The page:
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New high school – energy efficient and environmentally friendly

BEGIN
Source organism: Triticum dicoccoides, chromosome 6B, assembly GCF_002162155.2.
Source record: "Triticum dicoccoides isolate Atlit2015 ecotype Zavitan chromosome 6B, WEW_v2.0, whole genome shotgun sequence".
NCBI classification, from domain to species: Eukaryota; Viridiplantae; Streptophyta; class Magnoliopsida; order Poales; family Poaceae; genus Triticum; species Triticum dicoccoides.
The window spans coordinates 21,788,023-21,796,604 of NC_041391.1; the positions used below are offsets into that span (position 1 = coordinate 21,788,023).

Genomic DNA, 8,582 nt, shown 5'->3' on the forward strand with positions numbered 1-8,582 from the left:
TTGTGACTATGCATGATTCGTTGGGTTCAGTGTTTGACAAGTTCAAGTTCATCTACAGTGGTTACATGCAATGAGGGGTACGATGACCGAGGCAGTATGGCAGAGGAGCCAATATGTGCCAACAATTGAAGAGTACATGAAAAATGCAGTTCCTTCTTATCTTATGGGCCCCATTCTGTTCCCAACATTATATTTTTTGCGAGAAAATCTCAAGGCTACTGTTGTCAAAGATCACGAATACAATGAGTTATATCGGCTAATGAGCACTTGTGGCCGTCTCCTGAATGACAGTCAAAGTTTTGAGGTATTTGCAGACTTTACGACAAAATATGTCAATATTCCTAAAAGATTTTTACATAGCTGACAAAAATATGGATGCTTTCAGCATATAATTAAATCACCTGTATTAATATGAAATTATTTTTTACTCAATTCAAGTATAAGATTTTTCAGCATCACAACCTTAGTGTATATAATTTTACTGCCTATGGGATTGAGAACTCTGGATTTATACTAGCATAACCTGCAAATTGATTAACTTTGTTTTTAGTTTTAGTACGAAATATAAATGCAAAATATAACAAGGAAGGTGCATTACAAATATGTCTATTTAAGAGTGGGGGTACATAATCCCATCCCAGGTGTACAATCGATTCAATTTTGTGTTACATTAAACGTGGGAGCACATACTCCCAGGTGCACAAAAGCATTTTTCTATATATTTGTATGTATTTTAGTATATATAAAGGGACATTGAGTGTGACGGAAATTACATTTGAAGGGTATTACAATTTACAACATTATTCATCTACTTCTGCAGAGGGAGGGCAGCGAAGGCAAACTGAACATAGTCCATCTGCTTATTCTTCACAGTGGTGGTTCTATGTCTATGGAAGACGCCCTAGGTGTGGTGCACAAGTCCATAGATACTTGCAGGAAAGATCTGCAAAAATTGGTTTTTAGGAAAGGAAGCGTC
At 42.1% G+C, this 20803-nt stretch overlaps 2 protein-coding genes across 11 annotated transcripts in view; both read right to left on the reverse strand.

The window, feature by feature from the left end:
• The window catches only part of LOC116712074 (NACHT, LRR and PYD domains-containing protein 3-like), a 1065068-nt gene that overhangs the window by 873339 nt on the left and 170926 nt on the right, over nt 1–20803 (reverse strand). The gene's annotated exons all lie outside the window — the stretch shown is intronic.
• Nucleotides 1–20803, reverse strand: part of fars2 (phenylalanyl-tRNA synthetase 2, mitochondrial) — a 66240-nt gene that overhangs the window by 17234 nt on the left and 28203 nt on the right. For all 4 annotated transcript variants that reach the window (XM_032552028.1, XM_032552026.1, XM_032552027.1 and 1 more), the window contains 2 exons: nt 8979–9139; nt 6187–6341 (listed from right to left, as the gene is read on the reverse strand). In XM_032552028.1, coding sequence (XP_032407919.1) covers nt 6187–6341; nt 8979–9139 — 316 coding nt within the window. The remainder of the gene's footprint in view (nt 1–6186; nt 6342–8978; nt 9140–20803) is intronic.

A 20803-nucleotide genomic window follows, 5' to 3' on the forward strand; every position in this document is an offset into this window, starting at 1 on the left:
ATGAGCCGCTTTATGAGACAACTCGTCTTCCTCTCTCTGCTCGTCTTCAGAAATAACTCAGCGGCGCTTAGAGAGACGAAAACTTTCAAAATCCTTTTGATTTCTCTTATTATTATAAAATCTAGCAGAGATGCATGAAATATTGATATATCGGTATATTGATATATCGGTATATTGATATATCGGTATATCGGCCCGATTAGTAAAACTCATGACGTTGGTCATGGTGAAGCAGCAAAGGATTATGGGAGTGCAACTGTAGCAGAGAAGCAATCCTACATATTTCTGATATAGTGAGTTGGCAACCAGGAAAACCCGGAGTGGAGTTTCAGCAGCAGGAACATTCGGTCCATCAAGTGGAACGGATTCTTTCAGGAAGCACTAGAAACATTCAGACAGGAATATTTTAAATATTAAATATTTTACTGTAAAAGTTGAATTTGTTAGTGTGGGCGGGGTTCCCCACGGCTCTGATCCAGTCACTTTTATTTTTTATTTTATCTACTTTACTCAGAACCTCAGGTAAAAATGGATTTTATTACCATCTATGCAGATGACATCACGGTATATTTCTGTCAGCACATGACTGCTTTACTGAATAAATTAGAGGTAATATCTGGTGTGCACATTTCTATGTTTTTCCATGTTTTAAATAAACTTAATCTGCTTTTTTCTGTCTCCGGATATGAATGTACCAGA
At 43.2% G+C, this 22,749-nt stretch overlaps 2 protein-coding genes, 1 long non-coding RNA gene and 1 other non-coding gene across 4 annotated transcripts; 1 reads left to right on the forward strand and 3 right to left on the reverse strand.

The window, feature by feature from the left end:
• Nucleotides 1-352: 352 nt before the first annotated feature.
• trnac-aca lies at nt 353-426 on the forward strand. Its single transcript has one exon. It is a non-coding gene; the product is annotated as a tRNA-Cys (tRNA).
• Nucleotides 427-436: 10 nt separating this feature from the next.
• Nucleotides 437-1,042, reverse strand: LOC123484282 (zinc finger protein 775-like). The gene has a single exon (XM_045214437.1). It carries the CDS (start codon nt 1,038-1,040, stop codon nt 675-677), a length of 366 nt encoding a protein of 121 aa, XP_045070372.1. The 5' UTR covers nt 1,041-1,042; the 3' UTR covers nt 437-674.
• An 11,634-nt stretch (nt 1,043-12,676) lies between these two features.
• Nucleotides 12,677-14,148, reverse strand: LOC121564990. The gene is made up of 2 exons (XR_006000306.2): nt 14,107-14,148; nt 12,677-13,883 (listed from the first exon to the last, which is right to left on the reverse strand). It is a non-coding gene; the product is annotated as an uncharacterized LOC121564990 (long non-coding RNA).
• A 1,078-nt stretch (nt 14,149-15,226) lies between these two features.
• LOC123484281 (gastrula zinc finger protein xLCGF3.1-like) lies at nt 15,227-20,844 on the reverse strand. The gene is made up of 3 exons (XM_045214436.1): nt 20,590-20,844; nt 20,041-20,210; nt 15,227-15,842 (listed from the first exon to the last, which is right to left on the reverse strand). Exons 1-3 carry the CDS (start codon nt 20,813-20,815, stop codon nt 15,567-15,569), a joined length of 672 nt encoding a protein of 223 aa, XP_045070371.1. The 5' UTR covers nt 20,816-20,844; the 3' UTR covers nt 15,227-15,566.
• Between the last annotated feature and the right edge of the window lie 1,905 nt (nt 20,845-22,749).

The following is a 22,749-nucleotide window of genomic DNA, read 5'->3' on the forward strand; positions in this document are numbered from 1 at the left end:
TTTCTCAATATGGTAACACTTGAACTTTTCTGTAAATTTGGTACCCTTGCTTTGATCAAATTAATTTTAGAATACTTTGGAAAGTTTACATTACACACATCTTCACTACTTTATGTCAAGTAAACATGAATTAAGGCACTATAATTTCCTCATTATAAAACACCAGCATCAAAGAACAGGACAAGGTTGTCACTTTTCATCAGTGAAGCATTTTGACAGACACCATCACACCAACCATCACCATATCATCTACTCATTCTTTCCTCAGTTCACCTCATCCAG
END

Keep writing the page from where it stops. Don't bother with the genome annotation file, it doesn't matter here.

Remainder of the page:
When Falcon School District 49 students return from fall break, they will christen the new Falcon High School, scheduled to open Oct. 22.At nearly 180,000 square feet, the new high school is almost twice the size of the old Falcon High School, said Jim Walsh, D 49’s construction manager.Walsh wrote the guide that established standards for the materials used in the construction of the school and the construction itself. “We’ve learned a lot about what works and what doesn’t work, and we don’t want to repeat things that don’t work,” Walsh said.He said in the past schools were expected to last about 50 years. “We designed this school to be here 100 years from now,” Walsh said.Energy efficientThe school was designed for energy efficiency. For example, instead of using concrete tilt-up construction, the exterior walls are foam-insulated concrete panels consisting of layers: 2 inches of concrete, 2 inches of foam and 2 inches of concrete.Almost all rooms have natural sources of light, through windows or skylights. Some rooms are equipped with “light shelves” that reflect even more light into the rooms and some have motion-sensing switches that turn lights off and on as needed.The school is heated by a condensing boiler, which is rated for 98 to 99 percent efficiency, Walsh said. An ice plant where water is cooled as it flows through the pipes is used to cool the smaller areas in the building. Larger spaces, such as the gymnasiums and cafeteria, use evaporative cooling, Walsh said.”The Sand Creek High School uses 85 units of energy per square foot per year,” Walsh said. “We expect the new Falcon High School to use 30 units of energy per square foot per year. Quite possibly, this will be the most energy efficient building in the state.” The buildings were designed so solar panels could be installed in the future.Environmentally friendly and secureThe school is low maintenance as well. The concrete exterior walls are impregnated with color so they will never have to be repainted. Walsh said school that are traditionally painted have to be repainted every 15 years at a cost of about $400,000.The flooring in the hallways is linoleum instead of vinyl. Henry Reitwiesner, D 49’s director of planning and construction, said linoleum is made from flax, wax and rocks, and it lasts 50 years, but a vinyl floor only lasts 15 years.The carpeting used in the rooms is made from recycled carpeting, which also has a low volatile organic compound rating, he said. “All interior paints are low VOC, too,” Walsh added. The new school is remarkably free of that “new paint” smell, he said.Grates and mats placed at the entrances will reduce the amount of dirt tracked in.Security is a No. 1 priority for all school districts. Except for specified periods during the day when students are entering and exiting the school, the side entrances are locked, and an alarm sounds if a side door is opened. “Anyone who wants to enter the building has to go through the front door and get an access badge,” Reitwiesner said. “All of the students will have badges, too.” Video cameras are placed throughout the school.For security purposes the school is divided into the “academic” half and the “public” half, he said.The academic half consists of four wings, one for each of the four grades, and the administrative offices.The public half consists of two gymnasiums, rooms dedicated to specific sports and the ROTC program, a cafeteria with seating for more than 400 students and an auditorium. “These are areas where we expect visitors to attend events at the school,” Reitwiesner said. The design makes it easier to control and monitor the actions of visitors, he added.”The cafeteria can be also used as a community center,” Reitwiesner said. Falcon groups can rent the cafeteria for after-school or weekend meetings.The move is scheduled to start Oct. 8, Walsh said.”We’ll be moving 300 desks and chairs to the new school,” said Mark Carara, the new principal of the new Falcon High School. “Some of the teachers have had books and teaching materials packed in boxes and stored in a trailer since last spring, and they are really looking forward to unpacking.”Carara has been with D 49 since 1992. He taught U.S. history at the high school level, coached basketball and football, held a position in student services at the district level and served as principal at Stetson Elementary School.”My top goal is for everyone to graduate,” Carara said. “For the 2007-2008 school year I want the school to break the record for the number of scholarships and the amount of scholarship dollars received.” He also plans to restructure the counseling department to “better accommodate” the needs of the students.The new Falcon High School was designed for 1,200 students, and 1,175 students are enrolled for the 2007-2008 school year, Carara said. A new wing that will house an additional 400 students has already been planned for the new Falcon High School.Carara said he’s talked to the juniors and seniors, and they are excited to get settled in the new building.”Having lived in the Falcon area for so long,” he said. “I know that this community deserves the new Falcon High School – and the kids deserve it, too.”

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